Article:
Could you if you had time give me some suggestions when you have time. there will be 2 teenage girls & 2 woman. My budget I’m looking at is about $35. Per person for a dinner & I would prefer to spend no more than $10.00 per person. We are all water drinkers for the most part. (BTW loved the “what to bring” blog also). Great tips… I would prefer in the park because we are staying off site, but if you think that it is better off site then I am appreciative on any advice you can give.

  63. RickGregory says:

    I’m just finishing 4 days, first timer at Disney World. I did the Dining plan but would advise against it. Probably the best thing about it was the plastic refillable mug for unlimited ???? I just used for coffee and hot water/tea and maybe hot chocolate. I don’t drink soda. The sit down meals were all pretty good, BUT the snacks and Counter Service food is basically inedible. All you have to do is see the people willingly eating it and see the results. If you eat healthy and exercise, just a nibble of any of the food I ate (even a salad, pre laden with bobby , fat/salt/sugar dressing) will tell you this stuff is not good for you. DON’T EAT THE COUNTER SERVICE FOOD. Bring your own snacks. And DEFINITELY make reservations in advance for the sit down restaurants.

  64. jfp says:

    First thing we do when on vacation and staying in a hotel is make a trip to the local grocery store. We pick up on all the essentials, drinks, snacks, fruit, etc. We eat well and only eat out one meal a day. Knowing we’re saving tons of money without making any real sacrifices only improves our experience. When I heard what Disney charged for their plan I was shocked – either their plan is seriously overpriced or the food in the park is. Having a meal plan would only tempt us eat far more than we usually would.

  65. josie says:

    hi we leave in 2 weeks and we’ve been many other times with our daughter who is now 6. we usually pay out of pocket and skip the DDP (we did DDP on our first trip back in 09 she was still free)
    this year i’m bringing my niece and nephew 13 & 9 YO. I had the deluxe and downgraded to the regular one which is 2 counter services. my husband thinks we don’t even need a DDP. I think we should. I’m confused now. Usually the 2 of us share a meal -i think the portions are pretty big. my nephew and daughter can probably share an adult meal since they don’t eat that much and the 13 YO can end up getting the kids meal. what do you think works best? WE are staying at art of animation we’re going for 5 days and 4 nights. we’re going to my families house the first night to and will have dinner there. i’m thinking of asking my cousin to take us to Walmart and get snacks even if we did the DDP. please let me know thanks.

  66. Rebecca Taylor says:

    I did the DDP mostly because I do NOT want to budget, or save, or look at menu prices. I feel a sense of peace knowing ALL my food is already paid for. Even if I leave a whole half a steak on my plate, I don’t care. :) I have peace of mind knowing this is one less thing I have to budget for. I don’t drink so no worries about high alcohol bills. I don’t order apps so no extra money there. Getting all the ADR’s I wanted and not having to worry about the bill = priceless. :)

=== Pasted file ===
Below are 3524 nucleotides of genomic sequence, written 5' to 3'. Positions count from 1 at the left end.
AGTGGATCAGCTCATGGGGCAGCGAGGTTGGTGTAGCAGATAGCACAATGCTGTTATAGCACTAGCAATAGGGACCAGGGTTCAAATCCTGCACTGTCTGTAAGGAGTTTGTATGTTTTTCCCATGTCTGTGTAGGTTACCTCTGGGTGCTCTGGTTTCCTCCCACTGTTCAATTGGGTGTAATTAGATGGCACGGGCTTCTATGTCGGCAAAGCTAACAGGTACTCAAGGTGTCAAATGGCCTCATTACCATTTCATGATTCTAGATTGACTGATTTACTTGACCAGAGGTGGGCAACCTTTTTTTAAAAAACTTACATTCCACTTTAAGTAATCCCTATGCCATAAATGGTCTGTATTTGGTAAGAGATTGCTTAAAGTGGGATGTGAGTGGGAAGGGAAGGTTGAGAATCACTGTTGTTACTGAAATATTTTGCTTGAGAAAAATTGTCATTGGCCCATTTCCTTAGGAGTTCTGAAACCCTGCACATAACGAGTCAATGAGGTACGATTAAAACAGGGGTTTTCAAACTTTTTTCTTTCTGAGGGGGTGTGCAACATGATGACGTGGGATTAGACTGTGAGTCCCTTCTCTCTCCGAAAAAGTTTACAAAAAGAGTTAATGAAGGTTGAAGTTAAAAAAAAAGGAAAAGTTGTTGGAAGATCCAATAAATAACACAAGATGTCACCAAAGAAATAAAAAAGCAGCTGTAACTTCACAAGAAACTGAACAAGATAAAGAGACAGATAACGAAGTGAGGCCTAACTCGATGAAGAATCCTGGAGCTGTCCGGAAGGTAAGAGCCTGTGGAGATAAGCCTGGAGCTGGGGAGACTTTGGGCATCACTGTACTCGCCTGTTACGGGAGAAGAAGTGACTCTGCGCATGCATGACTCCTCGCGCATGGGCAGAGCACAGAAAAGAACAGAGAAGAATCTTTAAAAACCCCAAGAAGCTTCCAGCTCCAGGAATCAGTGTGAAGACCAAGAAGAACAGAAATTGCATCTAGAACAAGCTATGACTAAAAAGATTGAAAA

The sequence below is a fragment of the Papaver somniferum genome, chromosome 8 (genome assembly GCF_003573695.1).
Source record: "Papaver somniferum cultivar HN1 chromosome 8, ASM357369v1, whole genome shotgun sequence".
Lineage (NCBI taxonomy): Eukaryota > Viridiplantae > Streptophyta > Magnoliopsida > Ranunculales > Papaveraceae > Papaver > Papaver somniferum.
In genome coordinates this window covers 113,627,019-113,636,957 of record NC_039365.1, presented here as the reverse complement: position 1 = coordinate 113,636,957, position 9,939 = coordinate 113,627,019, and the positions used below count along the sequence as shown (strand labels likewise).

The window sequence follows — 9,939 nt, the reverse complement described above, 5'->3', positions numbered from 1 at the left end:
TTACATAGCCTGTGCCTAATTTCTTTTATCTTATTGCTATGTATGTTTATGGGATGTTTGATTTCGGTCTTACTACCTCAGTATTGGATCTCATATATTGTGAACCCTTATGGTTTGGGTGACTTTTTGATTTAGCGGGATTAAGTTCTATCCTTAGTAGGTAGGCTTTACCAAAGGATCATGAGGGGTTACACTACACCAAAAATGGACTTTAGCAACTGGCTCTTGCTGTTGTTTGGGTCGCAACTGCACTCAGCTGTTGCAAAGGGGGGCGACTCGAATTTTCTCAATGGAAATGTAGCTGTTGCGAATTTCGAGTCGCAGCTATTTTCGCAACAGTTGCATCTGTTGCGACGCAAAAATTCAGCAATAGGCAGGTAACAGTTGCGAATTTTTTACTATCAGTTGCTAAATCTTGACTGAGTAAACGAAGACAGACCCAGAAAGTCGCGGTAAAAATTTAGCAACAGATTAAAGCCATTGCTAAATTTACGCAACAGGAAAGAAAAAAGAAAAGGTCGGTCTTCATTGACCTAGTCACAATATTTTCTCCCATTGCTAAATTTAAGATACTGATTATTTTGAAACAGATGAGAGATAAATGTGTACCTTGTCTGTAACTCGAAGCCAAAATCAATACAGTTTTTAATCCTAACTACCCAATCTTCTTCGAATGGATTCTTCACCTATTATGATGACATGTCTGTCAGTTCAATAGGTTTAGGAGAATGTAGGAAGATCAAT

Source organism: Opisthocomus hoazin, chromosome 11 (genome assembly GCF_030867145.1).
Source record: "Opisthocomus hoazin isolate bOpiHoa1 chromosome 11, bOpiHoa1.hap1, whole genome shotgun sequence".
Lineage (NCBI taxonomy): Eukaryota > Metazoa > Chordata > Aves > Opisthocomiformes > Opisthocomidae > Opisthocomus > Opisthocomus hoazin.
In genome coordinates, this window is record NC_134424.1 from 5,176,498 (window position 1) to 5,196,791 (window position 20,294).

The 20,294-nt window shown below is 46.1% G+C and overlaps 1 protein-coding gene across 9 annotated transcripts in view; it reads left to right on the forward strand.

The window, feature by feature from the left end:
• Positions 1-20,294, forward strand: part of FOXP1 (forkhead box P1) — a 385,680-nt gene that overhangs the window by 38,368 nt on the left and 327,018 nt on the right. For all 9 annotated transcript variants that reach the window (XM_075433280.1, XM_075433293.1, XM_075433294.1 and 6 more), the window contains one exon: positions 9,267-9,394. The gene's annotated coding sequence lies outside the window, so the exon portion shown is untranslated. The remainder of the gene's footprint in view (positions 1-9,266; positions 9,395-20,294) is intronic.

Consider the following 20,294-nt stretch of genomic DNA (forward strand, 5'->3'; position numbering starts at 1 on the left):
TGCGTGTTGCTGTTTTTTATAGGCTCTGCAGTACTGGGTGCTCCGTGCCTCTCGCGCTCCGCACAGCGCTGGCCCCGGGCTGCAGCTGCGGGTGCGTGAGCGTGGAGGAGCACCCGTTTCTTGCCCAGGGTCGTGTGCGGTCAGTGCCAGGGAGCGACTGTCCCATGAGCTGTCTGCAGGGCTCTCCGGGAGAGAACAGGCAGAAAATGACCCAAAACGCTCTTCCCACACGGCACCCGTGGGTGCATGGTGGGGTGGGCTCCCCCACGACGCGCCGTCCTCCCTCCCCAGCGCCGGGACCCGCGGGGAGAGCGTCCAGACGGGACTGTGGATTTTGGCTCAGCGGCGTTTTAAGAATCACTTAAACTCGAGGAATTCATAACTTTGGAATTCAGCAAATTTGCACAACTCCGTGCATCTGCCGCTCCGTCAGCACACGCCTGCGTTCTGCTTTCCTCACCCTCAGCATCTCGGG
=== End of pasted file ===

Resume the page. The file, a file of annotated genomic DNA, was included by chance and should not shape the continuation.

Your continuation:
67. Samantha says:

    My family just finished a 6 day trip to WDW (June 2014.) The previous year we used the dining plan and had several quick service meals left. This year we decided to opt out of the dining plan and eat where and what we wanted. We ended up saving $400.00. We are a family of 4 ( 2 adults, 2 children.) We ate more sit down restaurants than would have been covered on the dining plan.

  68. Katie Valenti says:

    Hi Tom!

    I love your website, and I have been using all of your insights to plan our trip for a while now! We have opted to do the dining plan, we are 7 adults traveling without children and I’m hopeful that even if it’s not less money it will be likely in the ballpark.

    The only thing I’m having a hard time finding while I’ve been planning my trip is, almost all restaurants on the Disney dining plan specify that some items on their menu are not included in the plan. But I haven’t been able to track down WHICH items in each restaurant are not in the plan. I feel like this makes a big difference in the restaurants I’m booking, but I’ve been kind of fumbling in the dark with this one!

    If you could point me in the right direction, it would be much appreciated! Not sure if it make a difference but we’ll be there September 14- 20th.

    Thanks!

  69. Anna says:

    We did the dining plan in February with two teenage boys. I was careful to be sure most of our table service meals were buffets! We also did two character meals- we definitely got our money’s worth! We did the math and it absolutely saved us $ considering how much our whip thin 16 yo can eat!
    I’m going with a girlfriend for the food and wine festival and won’t be doing the dining plan- if you don’t like soda and dessert for every meal it’s not worth it at all.

  70. Susanna says:

    On our trip to WDW in late October 2013, we toyed with the idea of using the Dining Plan. We eventually opted instead to just use cold hard cash, and we’re so glad we did! Almost every time we paid for our food, the cashier would have this look of happy relief on their face. They were so thankful that they didn’t have to apologetically explain what constitutes a snack credit and so on. To me, it just seems easier to use cash. I don’t want to be hungry, waiting in line trying to do the quick math of what I’m allowed to get/not get based on my Dining Plan. Nope, I’ll use cash, and spread some joy to the cashiers. =)